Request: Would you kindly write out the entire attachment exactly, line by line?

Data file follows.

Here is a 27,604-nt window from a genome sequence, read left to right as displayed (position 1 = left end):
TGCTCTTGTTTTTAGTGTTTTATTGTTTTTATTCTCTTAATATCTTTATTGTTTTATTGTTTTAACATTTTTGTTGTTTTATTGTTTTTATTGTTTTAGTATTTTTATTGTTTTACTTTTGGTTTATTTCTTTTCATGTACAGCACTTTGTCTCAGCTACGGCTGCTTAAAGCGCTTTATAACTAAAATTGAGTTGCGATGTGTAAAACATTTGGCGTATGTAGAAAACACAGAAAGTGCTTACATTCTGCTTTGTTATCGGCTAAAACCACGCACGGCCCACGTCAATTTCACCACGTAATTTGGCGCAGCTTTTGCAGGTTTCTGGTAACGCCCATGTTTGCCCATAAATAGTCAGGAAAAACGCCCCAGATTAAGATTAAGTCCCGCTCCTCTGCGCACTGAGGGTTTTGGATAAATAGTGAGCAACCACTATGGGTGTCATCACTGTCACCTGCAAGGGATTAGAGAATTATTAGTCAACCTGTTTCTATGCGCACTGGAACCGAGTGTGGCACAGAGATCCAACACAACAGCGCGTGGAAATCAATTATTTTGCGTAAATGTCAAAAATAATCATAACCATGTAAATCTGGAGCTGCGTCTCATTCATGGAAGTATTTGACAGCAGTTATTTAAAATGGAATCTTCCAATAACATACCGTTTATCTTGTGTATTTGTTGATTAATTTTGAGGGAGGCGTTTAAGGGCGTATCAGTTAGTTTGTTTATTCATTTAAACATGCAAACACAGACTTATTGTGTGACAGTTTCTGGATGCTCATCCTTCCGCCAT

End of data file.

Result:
Here is a 27,604-nt window from a genome sequence, read left to right as displayed (position 1 = left end):
TGCTCTTGTTTTTAGTGTTTTATTGTTTTTATTCTCTTAATATCTTTATTGTTTTATTGTTTTAACATTTTTGTTGTTTTATTGTTTTTATTGTTTTAGTATTTTTATTGTTTTACTTTTGGTTTATTTCTTTTCATGTACAGCACTTTGTCTCAGCTACGGCTGCTTAAAGCGCTTTATAACTAAAATTGAGTTGCGATGTGTAAAACATTTGGCGTATGTAGAAAACACAGAAAGTGCTTACATTCTGCTTTGTTATCGGCTAAAACCACGCACGGCCCACGTCAATTTCACCACGTAATTTGGCGCAGCTTTTGCAGGTTTCTGGTAACGCCCATGTTTGCCCATAAATAGTCAGGAAAAACGCCCCAGATTAAGATTAAGTCCCGCTCCTCTGCGCACTGAGGGTTTTGGATAAATAGTGAGCAACCACTATGGGTGTCATCACTGTCACCTGCAAGGGATTAGAGAATTATTAGTCAACCTGTTTCTATGCGCACTGGAACCGAGTGTGGCACAGAGATCCAACACAACAGCGCGTGGAAATCAATTATTTTGCGTAAATGTCAAAAATAATCATAACCATGTAAATCTGGAGCTGCGTCTCATTCATGGAAGTATTTGACAGCAGTTATTTAAAATGGAATCTTCCAATAACATACCGTTTATCTTGTGTATTTGTTGATTAATTTTGAGGGAGGCGTTTAAGGGCGTATCAGTTAGTTTGTTTATTCATTTAAACATGCAAACACAGACTTATTGTGTGACAGTTTCTGGATGCTCATCCTTCCGCCAT